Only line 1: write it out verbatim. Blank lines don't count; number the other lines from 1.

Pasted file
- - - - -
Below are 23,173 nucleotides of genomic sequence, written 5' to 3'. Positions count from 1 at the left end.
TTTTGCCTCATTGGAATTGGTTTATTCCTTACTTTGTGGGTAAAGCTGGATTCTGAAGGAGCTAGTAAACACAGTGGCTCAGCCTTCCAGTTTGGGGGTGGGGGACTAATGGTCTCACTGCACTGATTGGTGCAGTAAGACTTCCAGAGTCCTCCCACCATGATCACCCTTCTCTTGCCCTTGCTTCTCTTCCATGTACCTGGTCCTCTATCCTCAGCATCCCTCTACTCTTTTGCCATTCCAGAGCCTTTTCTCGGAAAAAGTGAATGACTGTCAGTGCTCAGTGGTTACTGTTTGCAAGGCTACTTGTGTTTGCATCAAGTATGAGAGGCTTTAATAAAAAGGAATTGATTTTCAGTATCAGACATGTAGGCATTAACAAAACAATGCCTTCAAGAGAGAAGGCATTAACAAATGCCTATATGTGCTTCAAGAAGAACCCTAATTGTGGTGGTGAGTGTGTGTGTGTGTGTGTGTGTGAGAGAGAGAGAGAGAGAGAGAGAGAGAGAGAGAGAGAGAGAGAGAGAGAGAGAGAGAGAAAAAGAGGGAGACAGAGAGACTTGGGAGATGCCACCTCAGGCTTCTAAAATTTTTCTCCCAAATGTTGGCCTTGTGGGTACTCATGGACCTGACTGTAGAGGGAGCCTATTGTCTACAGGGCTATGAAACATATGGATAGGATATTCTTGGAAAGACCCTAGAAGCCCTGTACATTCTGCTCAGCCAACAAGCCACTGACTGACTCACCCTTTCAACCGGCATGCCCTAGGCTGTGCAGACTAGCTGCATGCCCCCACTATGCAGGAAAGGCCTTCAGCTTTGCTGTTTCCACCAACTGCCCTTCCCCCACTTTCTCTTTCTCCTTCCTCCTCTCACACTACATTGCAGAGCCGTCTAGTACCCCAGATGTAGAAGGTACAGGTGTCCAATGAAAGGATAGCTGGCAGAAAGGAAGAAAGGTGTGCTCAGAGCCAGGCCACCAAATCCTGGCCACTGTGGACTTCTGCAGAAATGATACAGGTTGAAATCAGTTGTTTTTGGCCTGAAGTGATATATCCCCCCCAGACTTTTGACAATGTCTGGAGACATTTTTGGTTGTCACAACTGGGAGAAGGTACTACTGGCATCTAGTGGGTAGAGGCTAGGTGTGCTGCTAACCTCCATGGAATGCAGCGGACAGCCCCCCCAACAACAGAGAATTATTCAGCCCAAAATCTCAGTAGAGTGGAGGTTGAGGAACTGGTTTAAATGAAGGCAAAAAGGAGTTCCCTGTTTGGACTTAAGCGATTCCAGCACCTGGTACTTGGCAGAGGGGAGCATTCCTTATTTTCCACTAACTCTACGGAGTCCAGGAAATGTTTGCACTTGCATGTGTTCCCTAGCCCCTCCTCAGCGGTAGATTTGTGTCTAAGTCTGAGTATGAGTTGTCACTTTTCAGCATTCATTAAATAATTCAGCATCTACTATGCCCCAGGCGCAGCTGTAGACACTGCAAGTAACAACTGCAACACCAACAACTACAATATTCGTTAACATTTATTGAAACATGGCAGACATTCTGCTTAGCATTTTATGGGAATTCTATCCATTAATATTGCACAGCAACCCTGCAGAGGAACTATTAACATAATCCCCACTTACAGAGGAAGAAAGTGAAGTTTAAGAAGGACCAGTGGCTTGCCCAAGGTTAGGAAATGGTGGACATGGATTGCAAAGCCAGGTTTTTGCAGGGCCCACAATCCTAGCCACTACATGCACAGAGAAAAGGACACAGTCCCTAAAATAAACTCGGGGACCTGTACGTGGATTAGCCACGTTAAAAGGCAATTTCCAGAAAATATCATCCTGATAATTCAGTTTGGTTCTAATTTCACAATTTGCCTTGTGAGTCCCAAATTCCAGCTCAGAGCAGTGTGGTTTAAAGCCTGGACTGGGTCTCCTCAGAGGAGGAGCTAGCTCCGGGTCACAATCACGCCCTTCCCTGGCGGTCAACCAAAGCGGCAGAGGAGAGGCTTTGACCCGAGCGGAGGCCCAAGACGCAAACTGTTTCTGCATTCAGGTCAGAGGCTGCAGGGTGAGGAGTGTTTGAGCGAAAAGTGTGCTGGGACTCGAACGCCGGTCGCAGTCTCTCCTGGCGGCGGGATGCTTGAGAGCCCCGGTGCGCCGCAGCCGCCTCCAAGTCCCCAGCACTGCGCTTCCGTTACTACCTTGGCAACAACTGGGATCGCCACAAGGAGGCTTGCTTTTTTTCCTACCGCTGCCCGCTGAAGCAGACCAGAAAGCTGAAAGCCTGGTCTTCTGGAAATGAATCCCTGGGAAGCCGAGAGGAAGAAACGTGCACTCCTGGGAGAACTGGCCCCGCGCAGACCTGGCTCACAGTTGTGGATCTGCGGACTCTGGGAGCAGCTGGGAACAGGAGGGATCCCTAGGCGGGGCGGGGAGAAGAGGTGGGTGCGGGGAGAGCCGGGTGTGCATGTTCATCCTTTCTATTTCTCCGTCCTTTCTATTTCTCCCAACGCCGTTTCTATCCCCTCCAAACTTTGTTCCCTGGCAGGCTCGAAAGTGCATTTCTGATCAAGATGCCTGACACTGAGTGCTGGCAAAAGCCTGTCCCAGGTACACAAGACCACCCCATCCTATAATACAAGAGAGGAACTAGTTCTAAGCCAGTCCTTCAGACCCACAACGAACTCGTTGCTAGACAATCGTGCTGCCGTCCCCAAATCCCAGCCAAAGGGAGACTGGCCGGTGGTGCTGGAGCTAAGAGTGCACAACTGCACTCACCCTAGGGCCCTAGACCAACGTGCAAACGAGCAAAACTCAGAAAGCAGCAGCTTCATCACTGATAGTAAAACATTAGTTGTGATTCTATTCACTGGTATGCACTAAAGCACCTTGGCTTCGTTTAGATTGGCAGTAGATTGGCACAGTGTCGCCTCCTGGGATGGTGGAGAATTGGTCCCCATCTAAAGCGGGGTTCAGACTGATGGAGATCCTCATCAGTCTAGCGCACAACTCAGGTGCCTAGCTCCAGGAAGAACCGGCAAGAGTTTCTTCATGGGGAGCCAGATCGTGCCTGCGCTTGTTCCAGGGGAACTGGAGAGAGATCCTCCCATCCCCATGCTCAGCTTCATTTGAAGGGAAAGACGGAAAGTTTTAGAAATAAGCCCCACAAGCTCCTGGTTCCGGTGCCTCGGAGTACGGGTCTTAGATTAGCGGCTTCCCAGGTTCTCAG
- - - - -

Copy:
Below are 23,173 nucleotides of genomic sequence, written 5' to 3'. Positions count from 1 at the left end.